All You Need To Know About Engine Coolants
Wednesday, May 16, 2018
Do you only worry about your car’s fluids when it breaks down in the middle of the road and you have to contact someone for help? Most people don’t pay attention to engine fluids unless they encounter a problem. People think that antifreeze is only important during harsh winters or when engine overheats, but engine coolants do much more than just keep the car’s engine running during extreme conditions.
The right blend of water and glycol in an engine coolant will:
How Does a Coolant Work?
- Provide a steady freezing/boiling point no matter what the weather is
- Prevention rust from eating up your engine
- Prevent deposit of minerals on engine
The operation of a coolant is quite simple. A combustion engine works in a closed loop where fluids evaporate due to heat. Rapid evaporation of fluid builds up gases which create problems like busted hoses, radiator leaks and malfunctions in water pump.
When a coolant is added, the boiling point of fluid is raised and freezing point is lowered which reduces the problems with extreme temperatures.
Coolant is viscous and thick, so water is added to it to make its flow in the engine easier. The typical ratio is 50:50 of either propylene glycol or ethylene to water, however owner’s manual should be read for other specifications related to your particular engine. If you have a custom built engine, ask for recommendations from the mechanic who installed it. Another option is to use pre-mixed solution that mostly works fine for average vehicles.
Water vs. Engine Coolant
Some of us use water to cool the engine, and in high performance cars only water is used because of its higher heat transference. A question that you may ask yourself is that, “if water works just fine, why bother buying anti-freeze?” The answer is that although water works fine to cool an engine down in case of an emergency, if you use it on regular basis, it will eventually damage your engine.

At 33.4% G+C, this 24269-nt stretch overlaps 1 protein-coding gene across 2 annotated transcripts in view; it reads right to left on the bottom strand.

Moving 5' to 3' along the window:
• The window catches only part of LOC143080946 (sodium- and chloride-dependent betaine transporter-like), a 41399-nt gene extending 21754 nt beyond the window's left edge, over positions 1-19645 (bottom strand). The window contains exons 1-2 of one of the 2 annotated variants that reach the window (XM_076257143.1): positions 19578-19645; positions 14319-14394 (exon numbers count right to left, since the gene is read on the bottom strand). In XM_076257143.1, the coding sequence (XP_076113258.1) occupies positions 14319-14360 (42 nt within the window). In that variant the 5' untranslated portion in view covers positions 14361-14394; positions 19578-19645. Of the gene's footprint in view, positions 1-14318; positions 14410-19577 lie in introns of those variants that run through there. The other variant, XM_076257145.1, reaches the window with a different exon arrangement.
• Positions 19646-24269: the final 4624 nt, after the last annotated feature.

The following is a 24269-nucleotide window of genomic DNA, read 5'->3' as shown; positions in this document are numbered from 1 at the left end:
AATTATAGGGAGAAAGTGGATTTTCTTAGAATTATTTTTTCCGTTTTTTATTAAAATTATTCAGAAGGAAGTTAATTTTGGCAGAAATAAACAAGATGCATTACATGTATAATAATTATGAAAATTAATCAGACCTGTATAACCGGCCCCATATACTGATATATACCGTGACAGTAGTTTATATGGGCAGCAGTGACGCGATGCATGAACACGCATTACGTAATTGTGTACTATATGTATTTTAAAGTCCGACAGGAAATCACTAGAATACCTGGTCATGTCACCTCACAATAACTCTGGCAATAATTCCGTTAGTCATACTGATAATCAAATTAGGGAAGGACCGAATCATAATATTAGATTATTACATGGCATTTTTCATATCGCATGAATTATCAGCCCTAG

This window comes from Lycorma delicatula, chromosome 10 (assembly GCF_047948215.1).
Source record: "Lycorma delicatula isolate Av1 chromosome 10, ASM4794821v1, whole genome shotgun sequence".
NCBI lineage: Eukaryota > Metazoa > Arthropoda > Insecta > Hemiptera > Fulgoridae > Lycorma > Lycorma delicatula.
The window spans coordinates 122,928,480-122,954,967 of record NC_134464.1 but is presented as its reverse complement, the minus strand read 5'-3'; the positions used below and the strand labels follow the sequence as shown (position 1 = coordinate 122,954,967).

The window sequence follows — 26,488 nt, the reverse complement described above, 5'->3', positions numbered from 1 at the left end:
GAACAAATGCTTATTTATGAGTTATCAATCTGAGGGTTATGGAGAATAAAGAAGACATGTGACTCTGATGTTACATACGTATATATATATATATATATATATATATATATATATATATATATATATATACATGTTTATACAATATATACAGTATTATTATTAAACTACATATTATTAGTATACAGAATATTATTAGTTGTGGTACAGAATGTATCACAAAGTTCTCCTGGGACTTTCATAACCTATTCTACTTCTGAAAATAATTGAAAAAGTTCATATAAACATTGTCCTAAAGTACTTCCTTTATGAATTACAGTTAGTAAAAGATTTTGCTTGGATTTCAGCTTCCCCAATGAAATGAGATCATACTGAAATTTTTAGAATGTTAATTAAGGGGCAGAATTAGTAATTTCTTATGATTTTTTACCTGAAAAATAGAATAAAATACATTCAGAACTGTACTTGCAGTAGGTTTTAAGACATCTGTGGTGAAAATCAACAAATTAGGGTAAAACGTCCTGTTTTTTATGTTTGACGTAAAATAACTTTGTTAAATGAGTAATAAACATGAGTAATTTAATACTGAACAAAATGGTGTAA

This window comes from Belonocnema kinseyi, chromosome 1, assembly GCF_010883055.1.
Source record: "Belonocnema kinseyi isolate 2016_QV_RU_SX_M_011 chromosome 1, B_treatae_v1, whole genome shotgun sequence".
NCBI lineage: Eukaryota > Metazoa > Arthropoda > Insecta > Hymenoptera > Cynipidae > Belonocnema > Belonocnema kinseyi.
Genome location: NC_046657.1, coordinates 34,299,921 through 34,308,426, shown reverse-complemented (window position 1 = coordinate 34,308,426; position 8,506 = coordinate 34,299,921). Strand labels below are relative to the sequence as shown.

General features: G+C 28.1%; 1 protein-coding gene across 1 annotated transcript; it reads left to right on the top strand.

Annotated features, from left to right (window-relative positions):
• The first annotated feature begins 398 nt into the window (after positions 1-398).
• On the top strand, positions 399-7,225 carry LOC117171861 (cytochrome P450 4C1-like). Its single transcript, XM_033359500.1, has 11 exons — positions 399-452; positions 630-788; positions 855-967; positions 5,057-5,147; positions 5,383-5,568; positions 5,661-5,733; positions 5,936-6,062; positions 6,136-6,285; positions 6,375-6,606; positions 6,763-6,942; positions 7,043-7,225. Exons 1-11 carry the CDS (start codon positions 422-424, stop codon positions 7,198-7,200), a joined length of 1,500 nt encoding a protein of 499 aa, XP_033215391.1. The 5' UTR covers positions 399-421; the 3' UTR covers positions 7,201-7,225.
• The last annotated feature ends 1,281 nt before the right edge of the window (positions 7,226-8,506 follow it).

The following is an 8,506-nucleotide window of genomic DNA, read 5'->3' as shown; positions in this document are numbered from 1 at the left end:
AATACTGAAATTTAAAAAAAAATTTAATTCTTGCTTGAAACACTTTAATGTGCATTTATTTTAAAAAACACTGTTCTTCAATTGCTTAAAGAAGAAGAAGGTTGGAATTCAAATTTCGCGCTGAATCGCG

Unless you use filtered, distilled water (which we’re sure you don’t), you’ll eventually find buildups of sodium, calcium or lime deposits that the water leaves behind when it evaporates. Think about the stiffness of those minerals and how hard they are to remove from normal surfaces, now imagine what they’ll do to your car’s engine.
The evaporation point of plain water is also less than that of coolant, so you’ll have to fill your radiator more frequently and parts will be subject to more contraction and explanation, leading to systematic weakness. Moreover, when the temperature drops, plain water may cause your engine to freeze because of its high freezing point. On the other hand, coolant will not freeze and keep your engine running in extreme weathers.
The Final Word
If you have been using plain water for cooling your car’s engine until now, it is time to switch to coolants to save your car from breaking down in the middle of a road because of a frozen engine or worn out parts. To get top quality fluids, contact Kost Usa.
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